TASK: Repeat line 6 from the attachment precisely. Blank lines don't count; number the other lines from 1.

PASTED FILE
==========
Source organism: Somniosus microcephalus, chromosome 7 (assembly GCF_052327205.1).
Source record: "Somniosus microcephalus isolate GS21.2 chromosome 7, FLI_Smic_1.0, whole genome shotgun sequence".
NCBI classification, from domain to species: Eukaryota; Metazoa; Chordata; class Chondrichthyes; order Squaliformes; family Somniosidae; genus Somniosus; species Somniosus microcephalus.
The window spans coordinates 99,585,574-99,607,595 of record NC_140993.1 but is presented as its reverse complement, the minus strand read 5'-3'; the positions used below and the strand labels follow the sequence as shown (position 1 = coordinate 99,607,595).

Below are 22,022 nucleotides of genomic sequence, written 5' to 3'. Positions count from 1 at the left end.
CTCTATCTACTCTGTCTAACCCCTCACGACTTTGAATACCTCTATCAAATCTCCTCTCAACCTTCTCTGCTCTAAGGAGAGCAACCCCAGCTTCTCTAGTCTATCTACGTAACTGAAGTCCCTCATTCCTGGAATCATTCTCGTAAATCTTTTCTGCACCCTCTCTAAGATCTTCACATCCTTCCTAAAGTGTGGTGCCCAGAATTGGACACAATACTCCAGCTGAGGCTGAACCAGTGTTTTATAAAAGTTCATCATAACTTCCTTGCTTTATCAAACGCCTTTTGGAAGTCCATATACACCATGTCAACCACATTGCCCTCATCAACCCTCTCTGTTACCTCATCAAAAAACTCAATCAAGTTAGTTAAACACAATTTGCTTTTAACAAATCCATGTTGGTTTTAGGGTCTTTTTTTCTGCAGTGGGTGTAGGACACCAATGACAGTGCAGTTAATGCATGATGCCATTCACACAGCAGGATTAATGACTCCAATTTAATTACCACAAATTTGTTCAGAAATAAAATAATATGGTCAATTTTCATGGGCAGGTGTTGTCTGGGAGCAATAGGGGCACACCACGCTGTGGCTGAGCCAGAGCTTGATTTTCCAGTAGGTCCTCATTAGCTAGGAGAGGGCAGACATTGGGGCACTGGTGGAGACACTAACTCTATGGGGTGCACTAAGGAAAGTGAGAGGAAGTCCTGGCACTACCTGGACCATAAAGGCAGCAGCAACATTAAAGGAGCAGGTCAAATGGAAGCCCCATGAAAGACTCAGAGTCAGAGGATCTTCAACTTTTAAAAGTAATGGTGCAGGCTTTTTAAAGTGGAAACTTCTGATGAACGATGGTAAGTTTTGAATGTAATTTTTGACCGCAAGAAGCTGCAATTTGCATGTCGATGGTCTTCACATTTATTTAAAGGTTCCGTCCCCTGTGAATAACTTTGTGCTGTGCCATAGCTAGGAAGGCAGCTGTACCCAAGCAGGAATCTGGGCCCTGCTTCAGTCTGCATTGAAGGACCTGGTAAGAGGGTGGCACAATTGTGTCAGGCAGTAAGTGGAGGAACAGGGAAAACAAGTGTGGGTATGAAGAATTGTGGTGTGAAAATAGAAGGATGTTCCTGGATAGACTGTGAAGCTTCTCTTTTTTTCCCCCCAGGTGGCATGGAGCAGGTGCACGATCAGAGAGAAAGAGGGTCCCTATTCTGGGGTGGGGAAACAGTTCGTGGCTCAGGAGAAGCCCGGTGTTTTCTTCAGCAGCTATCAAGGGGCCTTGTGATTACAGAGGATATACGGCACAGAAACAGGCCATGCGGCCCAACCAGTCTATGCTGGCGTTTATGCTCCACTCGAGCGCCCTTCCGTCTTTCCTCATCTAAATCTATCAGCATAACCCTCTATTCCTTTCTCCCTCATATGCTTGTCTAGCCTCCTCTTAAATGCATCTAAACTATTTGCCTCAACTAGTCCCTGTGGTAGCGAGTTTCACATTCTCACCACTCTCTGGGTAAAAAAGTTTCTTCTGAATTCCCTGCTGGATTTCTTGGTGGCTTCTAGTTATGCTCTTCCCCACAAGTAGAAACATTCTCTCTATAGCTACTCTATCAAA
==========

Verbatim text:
CTCTATCTACTCTGTCTAACCCCTCACGACTTTGAATACCTCTATCAAATCTCCTCTCAACCTTCTCTGCTCTAAGGAGAGCAACCCCAGCTTCTCTAGTCTATCTACGTAACTGAAGTCCCTCATTCCTGGAATCATTCTCGTAAATCTTTTCTGCACCCTCTCTAAGATCTTCACATCCTTCCTAAAGTGTGGTGCCCAGAATTGGACACAATACTCCAGCTGAGGCTGAACCAGTGTTTTATAAAAGTTCATCATAACTTCCTTGCTTTATCAAACGCCTTTTGGAAGTCCATATACACCATGTCAACCACATTGCCCTCATCAACCCTCTCTGTTACCTCATCAAAAAACTCAATCAAGTTAGTTAAACACAATTTGCTTTTAACAAATCCATGTTGGTTTTAGGGTCTTTTTTTCTGCAGTGGGTGTAGGACACCAATGACAGTGCAGTTAATGCATGATGCCATTCACACAGCAGGATTAATGACTCCAATTTAATTACCACAAATTTGTTCAGAAATAAAATAATATGGTCAATTTTCATGGGCAGGTGTTGTCTGGGAGCAATAGGGGCACACCACGCTGTGGCTGAGCCAGAGCTTGATTTTCCAGTAGGTCCTCATTAGCTAGGAGAGGGCAGACATTGGGGCACTGGTGGAGACACTAACTCTATGGGGTGCACTAAGGAAAGTGAGAGGAAGTCCTGGCACTACCTGGACCATAAAGGCAGCAGCAACATTAAAGGAGCAGGTCAAATGGAAGCCCCATGAAAGACTCAGAGTCAGAGGATCTTCAACTTTTAAAAGTAATGGTGCAGGCTTTTTAAAGTGGAAACTTCTGATGAACGATGGTAAGTTTTGAATGTAATTTTTGACCGCAAGAAGCTGCAATTTGCATGTCGATGGTCTTCACATTTATTTAAAGGTTCCGTCCCCTGTGAATAACTTTGTGCTGTGCCATAGCTAGGAAGGCAGCTGTACCCAAGCAGGAATCTGGGCCCTGCTTCAGTCTGCATTGAAGGACCTGGTAAGAGGGTGGCACAATTGTGTCAGGCAGTAAGTGGAGGAACAGGGAAAACAAGTGTGGGTATGAAGAATTGTGGTGTGAAAATAGAAGGATGTTCCTGGATAGACTGTGAAGCTTCTCTTTTTTTCCCCCCAGGTGGCATGGAGCAGGTGCACGATCAGAGAGAAAGAGGGTCCCTATTCTGGGGTGGGGAAACAGTTCGTGGCTCAGGAGAAGCCCGGTGTTTTCTTCAGCAGCTATCAAGGGGCCTTGTGATTACAGAGGATATACGGCACAGAAACAGGCCATGCGGCCCAACCAGTCTATGCTGGCGTTTATGCTCCACTCGAGCGCCCTTCCGTCTTTCCTCATCTAAATCTATCAGCATAACCCTCTATTCCTTTCTCCCTCATATGCTTGTCTAGCCTCCTCTTAAATGCATCTAAACTATTTGCCTCAACTAGTCCCTGTGGTAGCGAGTTTCACATTCTCACCACTCTCTGGGTAAAAAAGTTTCTTCTGAATTCCCTGCTGGATTTCTTGGTGGCTTCTAGTTATGCTCTTCCCCACAAGTAGAAACATTCTCTCTATAGCTACTCTATCAAA